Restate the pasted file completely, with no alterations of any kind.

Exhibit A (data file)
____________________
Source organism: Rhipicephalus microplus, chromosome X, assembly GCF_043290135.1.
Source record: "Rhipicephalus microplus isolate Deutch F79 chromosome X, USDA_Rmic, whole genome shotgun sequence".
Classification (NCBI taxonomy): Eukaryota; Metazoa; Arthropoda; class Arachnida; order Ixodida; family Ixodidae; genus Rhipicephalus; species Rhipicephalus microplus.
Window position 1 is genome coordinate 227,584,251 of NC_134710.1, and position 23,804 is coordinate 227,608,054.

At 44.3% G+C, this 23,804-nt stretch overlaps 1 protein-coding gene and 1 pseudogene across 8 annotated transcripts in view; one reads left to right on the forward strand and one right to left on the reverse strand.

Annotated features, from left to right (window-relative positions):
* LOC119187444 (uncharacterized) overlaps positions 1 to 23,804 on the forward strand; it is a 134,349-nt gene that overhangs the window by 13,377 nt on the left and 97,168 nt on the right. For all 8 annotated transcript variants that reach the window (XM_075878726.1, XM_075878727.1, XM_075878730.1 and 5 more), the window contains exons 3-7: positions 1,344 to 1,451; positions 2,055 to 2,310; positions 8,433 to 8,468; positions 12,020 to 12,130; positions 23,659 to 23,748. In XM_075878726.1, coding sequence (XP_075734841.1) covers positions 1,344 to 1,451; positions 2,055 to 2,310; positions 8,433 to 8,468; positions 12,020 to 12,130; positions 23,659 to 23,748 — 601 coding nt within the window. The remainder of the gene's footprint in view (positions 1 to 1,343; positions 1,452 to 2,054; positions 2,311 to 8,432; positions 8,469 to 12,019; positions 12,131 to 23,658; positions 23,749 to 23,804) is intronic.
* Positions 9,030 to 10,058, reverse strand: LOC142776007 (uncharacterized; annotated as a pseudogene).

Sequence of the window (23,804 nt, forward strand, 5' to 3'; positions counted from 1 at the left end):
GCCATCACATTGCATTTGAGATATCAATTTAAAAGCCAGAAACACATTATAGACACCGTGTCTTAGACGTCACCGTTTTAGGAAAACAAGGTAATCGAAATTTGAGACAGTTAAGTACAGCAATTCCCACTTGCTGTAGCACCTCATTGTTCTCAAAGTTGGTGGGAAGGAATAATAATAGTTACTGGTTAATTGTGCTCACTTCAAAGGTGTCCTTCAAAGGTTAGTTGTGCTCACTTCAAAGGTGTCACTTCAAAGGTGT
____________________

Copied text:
Source organism: Rhipicephalus microplus, chromosome X, assembly GCF_043290135.1.
Source record: "Rhipicephalus microplus isolate Deutch F79 chromosome X, USDA_Rmic, whole genome shotgun sequence".
Classification (NCBI taxonomy): Eukaryota; Metazoa; Arthropoda; class Arachnida; order Ixodida; family Ixodidae; genus Rhipicephalus; species Rhipicephalus microplus.
Window position 1 is genome coordinate 227,584,251 of NC_134710.1, and position 23,804 is coordinate 227,608,054.

At 44.3% G+C, this 23,804-nt stretch overlaps 1 protein-coding gene and 1 pseudogene across 8 annotated transcripts in view; one reads left to right on the forward strand and one right to left on the reverse strand.

Annotated features, from left to right (window-relative positions):
* LOC119187444 (uncharacterized) overlaps positions 1 to 23,804 on the forward strand; it is a 134,349-nt gene that overhangs the window by 13,377 nt on the left and 97,168 nt on the right. For all 8 annotated transcript variants that reach the window (XM_075878726.1, XM_075878727.1, XM_075878730.1 and 5 more), the window contains exons 3-7: positions 1,344 to 1,451; positions 2,055 to 2,310; positions 8,433 to 8,468; positions 12,020 to 12,130; positions 23,659 to 23,748. In XM_075878726.1, coding sequence (XP_075734841.1) covers positions 1,344 to 1,451; positions 2,055 to 2,310; positions 8,433 to 8,468; positions 12,020 to 12,130; positions 23,659 to 23,748 — 601 coding nt within the window. The remainder of the gene's footprint in view (positions 1 to 1,343; positions 1,452 to 2,054; positions 2,311 to 8,432; positions 8,469 to 12,019; positions 12,131 to 23,658; positions 23,749 to 23,804) is intronic.
* Positions 9,030 to 10,058, reverse strand: LOC142776007 (uncharacterized; annotated as a pseudogene).

Sequence of the window (23,804 nt, forward strand, 5' to 3'; positions counted from 1 at the left end):
GCCATCACATTGCATTTGAGATATCAATTTAAAAGCCAGAAACACATTATAGACACCGTGTCTTAGACGTCACCGTTTTAGGAAAACAAGGTAATCGAAATTTGAGACAGTTAAGTACAGCAATTCCCACTTGCTGTAGCACCTCATTGTTCTCAAAGTTGGTGGGAAGGAATAATAATAGTTACTGGTTAATTGTGCTCACTTCAAAGGTGTCCTTCAAAGGTTAGTTGTGCTCACTTCAAAGGTGTCACTTCAAAGGTGT